Diving Deep into Cybersecurity: EPA’s Sink or Swim Saga

In a comical twist, the EPA dived into cybersecurity, only to withdraw its rule on states reporting threats to public water systems. After facing a legal tsunami from states and water associations, the EPA is now drying off, ready to lobby Congress. A belly flop or a strategic backstroke? This is the EPA Cybersecurity Rule Withdrawal story.

Hot Take:

When it comes to cybersecurity, the U.S. Environmental Protection Agency (EPA) might have sprung a leak. After dipping their toes into the deep end of cybersecurity legislation with a rule requiring states to report cybersecurity threats to their public water systems (PWS), they’ve since performed a backstroke following lawsuits from a trio of states and a couple of water associations. Now, they’re drying off and planning on lobbying Congress for similar legislation. Proof that when it comes to cybersecurity, it’s sink or swim?

Key Points:

  • The EPA has withdrawn a rule requiring states to report cybersecurity threats to their PWS after facing lawsuits from Missouri, Arkansas, Iowa and water associations.
  • The states argued that the rule exceeded the EPA’s statutory authority and was arbitrary and capricious.
  • The water associations argued that the rule exceeded the EPA’s authority under the Safe Drinking Water Act.
  • The EPA’s next plan is lobbying Congress to pass similar legislation.
  • The Biden administration is mandating that all federal agencies adopt minimum cybersecurity standards for organizations under their respective umbrellas.

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The One Where EPA Got Soaked

The EPA thought it had the perfect solution to the rising tide of cybersecurity threats to public infrastructure: a rule that required states to report such threats to their PWS. Unfortunately, some states and water associations disagreed, arguing that the rule was overstepping its bounds and failed to consider important aspects of its implementation. The result? A complete withdrawal of the rule and the lawsuits against it being dismissed.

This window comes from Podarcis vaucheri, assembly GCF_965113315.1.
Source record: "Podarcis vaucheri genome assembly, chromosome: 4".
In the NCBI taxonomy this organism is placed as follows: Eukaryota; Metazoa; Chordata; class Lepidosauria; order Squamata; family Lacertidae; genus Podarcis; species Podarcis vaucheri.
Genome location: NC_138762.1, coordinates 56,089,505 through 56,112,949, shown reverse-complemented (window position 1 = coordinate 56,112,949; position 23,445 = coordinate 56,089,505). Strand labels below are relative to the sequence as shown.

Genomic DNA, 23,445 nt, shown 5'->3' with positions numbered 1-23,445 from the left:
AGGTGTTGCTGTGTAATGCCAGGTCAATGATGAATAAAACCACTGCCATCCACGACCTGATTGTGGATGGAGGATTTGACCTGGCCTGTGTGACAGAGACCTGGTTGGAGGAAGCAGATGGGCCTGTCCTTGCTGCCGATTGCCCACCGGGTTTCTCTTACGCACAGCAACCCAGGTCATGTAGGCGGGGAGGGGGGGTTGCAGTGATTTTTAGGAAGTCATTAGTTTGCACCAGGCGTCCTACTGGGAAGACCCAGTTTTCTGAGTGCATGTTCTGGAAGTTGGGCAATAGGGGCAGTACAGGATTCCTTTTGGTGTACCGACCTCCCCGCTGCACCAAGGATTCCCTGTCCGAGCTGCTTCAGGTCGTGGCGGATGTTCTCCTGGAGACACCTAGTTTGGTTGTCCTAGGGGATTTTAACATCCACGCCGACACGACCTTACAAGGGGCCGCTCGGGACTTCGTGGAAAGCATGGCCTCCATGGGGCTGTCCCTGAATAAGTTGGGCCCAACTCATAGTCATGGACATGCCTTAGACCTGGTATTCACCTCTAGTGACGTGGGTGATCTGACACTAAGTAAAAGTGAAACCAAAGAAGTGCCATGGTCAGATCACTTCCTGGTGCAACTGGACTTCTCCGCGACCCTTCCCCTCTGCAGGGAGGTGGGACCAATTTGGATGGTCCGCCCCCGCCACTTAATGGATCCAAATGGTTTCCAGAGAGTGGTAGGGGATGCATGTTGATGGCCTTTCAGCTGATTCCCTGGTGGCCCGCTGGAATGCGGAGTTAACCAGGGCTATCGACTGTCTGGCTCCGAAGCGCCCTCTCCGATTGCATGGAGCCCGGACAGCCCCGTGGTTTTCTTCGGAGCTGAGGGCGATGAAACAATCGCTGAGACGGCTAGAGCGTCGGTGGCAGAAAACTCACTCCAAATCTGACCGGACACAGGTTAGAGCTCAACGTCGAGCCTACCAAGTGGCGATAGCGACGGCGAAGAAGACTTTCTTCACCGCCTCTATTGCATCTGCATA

Wading Through the Legalities

Just like a poorly constructed dam, the legal arguments against the EPA's rule held water. The states claimed the rule exceeded the EPA’s statutory authority and ignored congressional actions, while the water associations argued that the rule went beyond the scope of the Safe Drinking Water Act. They contended that smaller water systems, which would have been regulated by the rule, lacked the resources to meet the new requirements.

Aquatic Cybersecurity: The Next Wave

Despite this setback, the EPA is not ready to throw in the towel. They plan to lobby Congress to pass similar legislation, showing they're still committed to keeping the nation's public infrastructure safe from cybersecurity threats. This comes as part of a larger effort by the Biden administration to enforce minimum cybersecurity standards across all federal agencies. So while the initial dive might have been a bit rough, it seems the EPA is still determined to make a splash in the world of cybersecurity.

And the River Flows On

In other related news, a bipartisan coalition of representatives introduced the Cybersecurity for Rural Water Systems Act of 2023, aiming to provide much-needed funding and technical assistance to rural water and wastewater systems. The water associations are supporting this effort, showing that while they might not agree with the EPA's approach, they're not washing their hands of cybersecurity altogether.
Tags: Biden administration, Cybersecurity Regulations, EPA, Federal Cybersecurity Regulations, Public Water Systems, Rural Water Systems Act of 2023, Safe Drinking Water Act